RER Line C is notoriously unreliable, ask any Parisian. In fact, I've never got to travel on RER C because whenever I have tried there has been service problems and no trains turning up. The other RER lines are no more than three-branched. But these are middle/outer suburban routes. You could have cited Waterloo commuter services (how many branches?) but the individual lines such as Hampton Court and Chessington don't get many trains.

But at the end of the day, why create a chronic day to day management problem of keeping a four-branched network running reliably? How exactly are users going to benefit? How many people are actually intending to sit on a train at West Croydon and travel all the way to Dalston? I bet you it would be quicker (after upgrading) to get Thameslink from East Croydon to Kings Cross, then Victoria Line and NLL!

ELLX is actually even worse because its branches are going to have unbalanced demand. Differential loading of trains makes it harder to run the services at even intervals on the core sections. Popular trains will run slower than less popular trains, and so be caught up by them.

Take the point about 18tph versus 16tph, but as I am cutting 4tph back from West Croydon, it would be interesting to compare the mileage.

Mwmbwls said...

If the predominant cross flow is going to be passengers from Gipsy Hill and points west changing at Crystal Palace in the morning and the reverse in the evening - Would it not be best to keep the northern bay(for the shorter morning peak only)and then flip the middle stabling bay to the north side of the centre platform road thereby making cross platform interchange easier in both directions at peak periods. Would filling in the southern bay platform make access any easier to the Norwood Junction/ Birkbeck/ Beckenham platforms?

Anonymous said...

Adding to Paul Scott's point above, the South London RUS also shows 6tph in the morning peak from Crystal Palace onto the ELL, which may cast a new light on some other suggestions...

Anonymous said...

I don't know why this has never been thought of as part of overall the London Overground plan, but there's an easy way that the London Overground could be made truly orbital, by allowing WLL trains to use platforms 16 and 17 at Clapham Junction and then proceeding down through Balham, Streatham Hill, West Norwood, Gypsy Hill and finally reaching Crystal Palace, where they can join the ELL.

Anonymous said...

Another point for Max to take into account, don't the stopping services from West Croydon via Sydenham transfer to Thameslink anyway?

Vincent said...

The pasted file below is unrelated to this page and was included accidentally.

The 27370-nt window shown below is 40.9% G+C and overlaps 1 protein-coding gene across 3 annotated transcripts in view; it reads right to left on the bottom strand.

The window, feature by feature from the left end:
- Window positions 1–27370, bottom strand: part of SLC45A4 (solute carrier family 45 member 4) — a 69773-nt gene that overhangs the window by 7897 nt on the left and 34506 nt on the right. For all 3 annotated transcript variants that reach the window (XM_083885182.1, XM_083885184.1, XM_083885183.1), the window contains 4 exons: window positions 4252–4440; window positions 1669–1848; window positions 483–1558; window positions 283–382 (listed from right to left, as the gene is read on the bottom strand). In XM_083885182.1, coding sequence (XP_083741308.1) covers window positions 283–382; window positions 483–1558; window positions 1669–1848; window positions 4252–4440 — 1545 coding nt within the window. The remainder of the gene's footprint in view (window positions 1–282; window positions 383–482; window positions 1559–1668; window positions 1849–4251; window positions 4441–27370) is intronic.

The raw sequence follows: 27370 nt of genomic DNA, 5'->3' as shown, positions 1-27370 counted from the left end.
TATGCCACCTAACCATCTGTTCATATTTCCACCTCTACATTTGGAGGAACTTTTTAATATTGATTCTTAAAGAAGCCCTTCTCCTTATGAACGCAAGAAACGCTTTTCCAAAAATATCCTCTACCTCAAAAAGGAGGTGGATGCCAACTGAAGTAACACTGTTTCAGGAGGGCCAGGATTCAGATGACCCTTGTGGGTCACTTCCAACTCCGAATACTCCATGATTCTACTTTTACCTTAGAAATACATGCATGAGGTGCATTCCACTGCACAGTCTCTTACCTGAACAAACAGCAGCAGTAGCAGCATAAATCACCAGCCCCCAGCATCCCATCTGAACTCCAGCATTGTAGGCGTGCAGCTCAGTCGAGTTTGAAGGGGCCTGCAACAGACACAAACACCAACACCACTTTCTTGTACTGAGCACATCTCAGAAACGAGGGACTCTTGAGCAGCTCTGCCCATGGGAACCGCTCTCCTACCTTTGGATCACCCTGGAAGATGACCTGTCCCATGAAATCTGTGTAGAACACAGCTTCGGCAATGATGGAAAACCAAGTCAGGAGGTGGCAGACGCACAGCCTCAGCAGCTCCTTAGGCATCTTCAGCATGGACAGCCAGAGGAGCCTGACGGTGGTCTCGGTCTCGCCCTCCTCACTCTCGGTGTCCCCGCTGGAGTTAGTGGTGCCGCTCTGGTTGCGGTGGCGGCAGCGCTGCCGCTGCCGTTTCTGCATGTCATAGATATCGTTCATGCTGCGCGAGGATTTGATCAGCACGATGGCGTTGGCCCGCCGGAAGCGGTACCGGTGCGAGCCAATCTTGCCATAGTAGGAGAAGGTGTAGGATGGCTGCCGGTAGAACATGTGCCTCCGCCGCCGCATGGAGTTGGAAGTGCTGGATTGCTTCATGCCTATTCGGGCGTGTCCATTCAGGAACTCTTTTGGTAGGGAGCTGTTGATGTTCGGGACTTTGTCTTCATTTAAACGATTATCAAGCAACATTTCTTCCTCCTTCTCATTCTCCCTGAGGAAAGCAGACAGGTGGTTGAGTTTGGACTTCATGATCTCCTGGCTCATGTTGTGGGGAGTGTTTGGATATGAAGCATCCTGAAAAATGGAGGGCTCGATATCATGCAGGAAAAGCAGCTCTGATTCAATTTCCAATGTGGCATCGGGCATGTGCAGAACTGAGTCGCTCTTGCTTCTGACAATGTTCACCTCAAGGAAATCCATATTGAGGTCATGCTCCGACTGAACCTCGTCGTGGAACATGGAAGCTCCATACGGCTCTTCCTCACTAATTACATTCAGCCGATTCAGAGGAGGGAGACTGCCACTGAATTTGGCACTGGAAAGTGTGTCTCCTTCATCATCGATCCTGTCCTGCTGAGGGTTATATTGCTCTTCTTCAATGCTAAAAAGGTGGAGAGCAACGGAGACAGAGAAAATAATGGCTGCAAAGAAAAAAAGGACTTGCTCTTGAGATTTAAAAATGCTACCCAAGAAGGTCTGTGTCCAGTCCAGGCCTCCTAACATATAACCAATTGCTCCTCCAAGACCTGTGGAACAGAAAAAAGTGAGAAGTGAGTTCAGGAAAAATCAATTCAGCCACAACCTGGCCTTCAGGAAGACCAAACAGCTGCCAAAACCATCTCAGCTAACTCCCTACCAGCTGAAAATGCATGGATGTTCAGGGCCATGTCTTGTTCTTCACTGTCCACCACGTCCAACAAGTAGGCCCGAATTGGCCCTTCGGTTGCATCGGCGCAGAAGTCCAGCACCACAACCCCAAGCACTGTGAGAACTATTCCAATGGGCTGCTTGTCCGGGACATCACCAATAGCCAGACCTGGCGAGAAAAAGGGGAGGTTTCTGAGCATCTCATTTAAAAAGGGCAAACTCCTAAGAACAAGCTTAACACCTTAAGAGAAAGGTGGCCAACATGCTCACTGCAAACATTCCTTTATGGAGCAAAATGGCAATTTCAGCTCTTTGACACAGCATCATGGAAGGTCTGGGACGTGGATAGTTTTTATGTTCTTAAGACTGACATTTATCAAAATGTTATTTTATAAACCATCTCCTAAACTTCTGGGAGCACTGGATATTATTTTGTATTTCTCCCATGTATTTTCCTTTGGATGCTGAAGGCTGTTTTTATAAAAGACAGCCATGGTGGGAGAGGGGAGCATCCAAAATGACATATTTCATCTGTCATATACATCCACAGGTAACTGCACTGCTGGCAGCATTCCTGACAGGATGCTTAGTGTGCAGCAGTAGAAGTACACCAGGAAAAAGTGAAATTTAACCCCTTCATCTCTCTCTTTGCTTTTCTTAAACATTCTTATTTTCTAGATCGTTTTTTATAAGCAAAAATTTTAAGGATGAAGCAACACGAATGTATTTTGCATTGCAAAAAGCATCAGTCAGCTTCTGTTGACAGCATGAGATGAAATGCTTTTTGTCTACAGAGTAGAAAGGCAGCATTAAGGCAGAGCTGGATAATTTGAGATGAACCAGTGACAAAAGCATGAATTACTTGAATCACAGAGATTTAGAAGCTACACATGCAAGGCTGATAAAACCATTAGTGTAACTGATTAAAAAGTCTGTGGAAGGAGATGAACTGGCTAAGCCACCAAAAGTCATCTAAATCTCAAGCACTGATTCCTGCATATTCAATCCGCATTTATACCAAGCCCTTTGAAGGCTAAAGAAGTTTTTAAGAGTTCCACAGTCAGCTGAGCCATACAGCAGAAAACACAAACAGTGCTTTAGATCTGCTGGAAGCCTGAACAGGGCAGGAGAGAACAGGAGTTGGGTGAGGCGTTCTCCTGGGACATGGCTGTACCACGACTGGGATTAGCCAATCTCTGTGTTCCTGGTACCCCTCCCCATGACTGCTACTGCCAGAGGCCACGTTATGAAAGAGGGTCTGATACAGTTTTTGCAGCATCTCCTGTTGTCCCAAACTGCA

Being a Parisian myself I tend to agree with Max.

The RER lines B, C (though on the latter it changed in the last few years due to increased slack time and the eradication of rolling stock from the sixties) and more notoriously the line D (less than 75% of trains on time !) are unreliable.

I don't think that's the many branches that causes all the delays though, as the other RER lines are running quite neatly.
It's more a mix of constant vandalism, bottlenecks because rail tracks are shared by many trains (TGVs, RERs, regional trains, etc.) and outdated infrastructure.

Groupie said...
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Groupie said...

True point anonymous, and the thameslink services are grouped into 4tph patterns too. So how many different services will there be on the NGX-Sydenham section? ELLX, Thameslink. Will there be any Southern to LB & Victoria? At this rate it will end up with better frequencies than some sections of the tube! There won't be many other Southerns out of LB other than the ones via Tulse Hill and the Uckfields, Tattenham/Caterhams, LB-Crystal Palace-Victoria and LB-Beckenham Jn? AIUI all others will run out of Victoria.

I see from the RUS that changes have been made to to the the BML LB-Tonbridge, the Horsham-Redhill-Tonbridge and the Strood-Paddock Wood bits. I can't work out what the changes mean though!

Anonymous said...

as i understand it the limited Southeastern service from Tonbridge to Redhill and then up the BML to London Bridge will be terminated (often run by class 508s).

the Southeastern service from Tonbridge to Redhill (often starting form Paddock Wood or even Strood) and often continuing down to Gatwick or Horsham will be stopped and Southern will take over the line (not sure how/where they are running the branch lines trains to and from).

thirdly the Medway Valley (Strood to Paddock Wood) will now extend over to Tonbridge - although i think we have to wait for the Kent RUS to see if this will happen (i mean there is a nice bay at paddock wood, while Tonbridge would require a turn back at a busy junction, etc)

Groupie said...

Thanks anon!

Anonymous said...

Juging by this plan, it's blooming daft - if I want to get a departing Overground train from Crystal Palace, I will have to run backwards and forwards between platforms 3 and 5 hoping to get the right train instead of just being able to wait on one island platform. The platform info monitors will break and they'll keep changing departure platform - they're reinventing the craziness of Edgware Road (circle line)!